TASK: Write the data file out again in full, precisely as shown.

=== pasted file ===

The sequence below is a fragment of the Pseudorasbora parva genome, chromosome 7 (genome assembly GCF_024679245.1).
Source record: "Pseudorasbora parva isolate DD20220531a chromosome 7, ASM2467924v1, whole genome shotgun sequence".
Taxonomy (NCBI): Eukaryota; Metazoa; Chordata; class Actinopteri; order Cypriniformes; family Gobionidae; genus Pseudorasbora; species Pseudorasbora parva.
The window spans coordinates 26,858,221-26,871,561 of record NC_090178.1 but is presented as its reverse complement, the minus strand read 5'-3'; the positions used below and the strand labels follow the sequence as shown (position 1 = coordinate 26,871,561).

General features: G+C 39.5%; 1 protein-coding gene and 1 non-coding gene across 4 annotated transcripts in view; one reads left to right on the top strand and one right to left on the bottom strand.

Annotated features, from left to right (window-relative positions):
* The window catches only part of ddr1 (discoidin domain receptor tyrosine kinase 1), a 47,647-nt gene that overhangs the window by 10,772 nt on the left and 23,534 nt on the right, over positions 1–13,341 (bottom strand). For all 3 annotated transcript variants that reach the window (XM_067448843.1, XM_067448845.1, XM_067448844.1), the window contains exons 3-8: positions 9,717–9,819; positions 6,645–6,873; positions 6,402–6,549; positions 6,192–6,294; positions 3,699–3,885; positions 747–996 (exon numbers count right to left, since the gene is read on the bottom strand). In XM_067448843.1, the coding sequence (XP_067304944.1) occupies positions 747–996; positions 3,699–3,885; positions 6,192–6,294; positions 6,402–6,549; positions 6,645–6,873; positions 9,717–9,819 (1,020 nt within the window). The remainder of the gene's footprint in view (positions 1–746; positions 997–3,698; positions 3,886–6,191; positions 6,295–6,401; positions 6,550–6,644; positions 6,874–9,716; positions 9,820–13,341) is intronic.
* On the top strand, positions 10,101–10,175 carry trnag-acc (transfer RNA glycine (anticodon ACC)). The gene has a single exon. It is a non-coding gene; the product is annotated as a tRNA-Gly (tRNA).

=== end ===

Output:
The sequence below is a fragment of the Pseudorasbora parva genome, chromosome 7 (genome assembly GCF_024679245.1).
Source record: "Pseudorasbora parva isolate DD20220531a chromosome 7, ASM2467924v1, whole genome shotgun sequence".
Taxonomy (NCBI): Eukaryota; Metazoa; Chordata; class Actinopteri; order Cypriniformes; family Gobionidae; genus Pseudorasbora; species Pseudorasbora parva.
The window spans coordinates 26,858,221-26,871,561 of record NC_090178.1 but is presented as its reverse complement, the minus strand read 5'-3'; the positions used below and the strand labels follow the sequence as shown (position 1 = coordinate 26,871,561).

General features: G+C 39.5%; 1 protein-coding gene and 1 non-coding gene across 4 annotated transcripts in view; one reads left to right on the top strand and one right to left on the bottom strand.

Annotated features, from left to right (window-relative positions):
* The window catches only part of ddr1 (discoidin domain receptor tyrosine kinase 1), a 47,647-nt gene that overhangs the window by 10,772 nt on the left and 23,534 nt on the right, over positions 1–13,341 (bottom strand). For all 3 annotated transcript variants that reach the window (XM_067448843.1, XM_067448845.1, XM_067448844.1), the window contains exons 3-8: positions 9,717–9,819; positions 6,645–6,873; positions 6,402–6,549; positions 6,192–6,294; positions 3,699–3,885; positions 747–996 (exon numbers count right to left, since the gene is read on the bottom strand). In XM_067448843.1, the coding sequence (XP_067304944.1) occupies positions 747–996; positions 3,699–3,885; positions 6,192–6,294; positions 6,402–6,549; positions 6,645–6,873; positions 9,717–9,819 (1,020 nt within the window). The remainder of the gene's footprint in view (positions 1–746; positions 997–3,698; positions 3,886–6,191; positions 6,295–6,401; positions 6,550–6,644; positions 6,874–9,716; positions 9,820–13,341) is intronic.
* On the top strand, positions 10,101–10,175 carry trnag-acc (transfer RNA glycine (anticodon ACC)). The gene has a single exon. It is a non-coding gene; the product is annotated as a tRNA-Gly (tRNA).